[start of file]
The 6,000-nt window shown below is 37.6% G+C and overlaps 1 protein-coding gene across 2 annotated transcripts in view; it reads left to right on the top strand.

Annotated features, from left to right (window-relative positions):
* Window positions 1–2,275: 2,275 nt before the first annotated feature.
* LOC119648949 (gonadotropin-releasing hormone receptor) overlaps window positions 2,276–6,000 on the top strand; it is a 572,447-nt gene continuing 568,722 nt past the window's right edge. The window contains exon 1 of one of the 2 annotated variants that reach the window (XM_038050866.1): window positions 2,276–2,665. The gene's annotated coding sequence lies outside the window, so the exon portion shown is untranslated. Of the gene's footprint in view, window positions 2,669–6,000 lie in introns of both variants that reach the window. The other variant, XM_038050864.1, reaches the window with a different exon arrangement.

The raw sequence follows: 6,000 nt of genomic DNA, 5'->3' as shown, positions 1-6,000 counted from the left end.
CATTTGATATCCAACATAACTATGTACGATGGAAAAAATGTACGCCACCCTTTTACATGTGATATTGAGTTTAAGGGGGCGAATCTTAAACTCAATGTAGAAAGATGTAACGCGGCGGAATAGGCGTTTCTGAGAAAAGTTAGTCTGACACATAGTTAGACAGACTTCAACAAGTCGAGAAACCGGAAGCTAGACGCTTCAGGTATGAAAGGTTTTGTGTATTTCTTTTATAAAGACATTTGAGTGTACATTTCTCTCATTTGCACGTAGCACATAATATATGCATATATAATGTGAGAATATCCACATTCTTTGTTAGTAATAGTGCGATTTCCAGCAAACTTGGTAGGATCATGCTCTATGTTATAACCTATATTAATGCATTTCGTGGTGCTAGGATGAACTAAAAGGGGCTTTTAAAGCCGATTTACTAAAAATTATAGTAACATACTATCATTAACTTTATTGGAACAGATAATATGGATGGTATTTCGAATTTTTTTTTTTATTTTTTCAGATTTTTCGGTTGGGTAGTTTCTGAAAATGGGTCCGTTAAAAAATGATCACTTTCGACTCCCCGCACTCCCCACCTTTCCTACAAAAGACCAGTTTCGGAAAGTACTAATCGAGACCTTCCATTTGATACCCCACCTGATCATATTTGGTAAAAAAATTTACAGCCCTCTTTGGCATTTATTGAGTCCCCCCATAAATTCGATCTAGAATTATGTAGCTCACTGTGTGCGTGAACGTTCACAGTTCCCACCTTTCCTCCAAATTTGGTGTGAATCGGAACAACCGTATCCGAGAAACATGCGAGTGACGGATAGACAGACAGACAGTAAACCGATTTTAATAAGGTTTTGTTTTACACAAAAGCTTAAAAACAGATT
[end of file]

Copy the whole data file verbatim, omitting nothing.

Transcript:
The 6,000-nt window shown below is 37.6% G+C and overlaps 1 protein-coding gene across 2 annotated transcripts in view; it reads left to right on the top strand.

Annotated features, from left to right (window-relative positions):
* Window positions 1–2,275: 2,275 nt before the first annotated feature.
* LOC119648949 (gonadotropin-releasing hormone receptor) overlaps window positions 2,276–6,000 on the top strand; it is a 572,447-nt gene continuing 568,722 nt past the window's right edge. The window contains exon 1 of one of the 2 annotated variants that reach the window (XM_038050866.1): window positions 2,276–2,665. The gene's annotated coding sequence lies outside the window, so the exon portion shown is untranslated. Of the gene's footprint in view, window positions 2,669–6,000 lie in introns of both variants that reach the window. The other variant, XM_038050864.1, reaches the window with a different exon arrangement.

The raw sequence follows: 6,000 nt of genomic DNA, 5'->3' as shown, positions 1-6,000 counted from the left end.
CATTTGATATCCAACATAACTATGTACGATGGAAAAAATGTACGCCACCCTTTTACATGTGATATTGAGTTTAAGGGGGCGAATCTTAAACTCAATGTAGAAAGATGTAACGCGGCGGAATAGGCGTTTCTGAGAAAAGTTAGTCTGACACATAGTTAGACAGACTTCAACAAGTCGAGAAACCGGAAGCTAGACGCTTCAGGTATGAAAGGTTTTGTGTATTTCTTTTATAAAGACATTTGAGTGTACATTTCTCTCATTTGCACGTAGCACATAATATATGCATATATAATGTGAGAATATCCACATTCTTTGTTAGTAATAGTGCGATTTCCAGCAAACTTGGTAGGATCATGCTCTATGTTATAACCTATATTAATGCATTTCGTGGTGCTAGGATGAACTAAAAGGGGCTTTTAAAGCCGATTTACTAAAAATTATAGTAACATACTATCATTAACTTTATTGGAACAGATAATATGGATGGTATTTCGAATTTTTTTTTTTATTTTTTCAGATTTTTCGGTTGGGTAGTTTCTGAAAATGGGTCCGTTAAAAAATGATCACTTTCGACTCCCCGCACTCCCCACCTTTCCTACAAAAGACCAGTTTCGGAAAGTACTAATCGAGACCTTCCATTTGATACCCCACCTGATCATATTTGGTAAAAAAATTTACAGCCCTCTTTGGCATTTATTGAGTCCCCCCATAAATTCGATCTAGAATTATGTAGCTCACTGTGTGCGTGAACGTTCACAGTTCCCACCTTTCCTCCAAATTTGGTGTGAATCGGAACAACCGTATCCGAGAAACATGCGAGTGACGGATAGACAGACAGACAGTAAACCGATTTTAATAAGGTTTTGTTTTACACAAAAGCTTAAAAACAGATT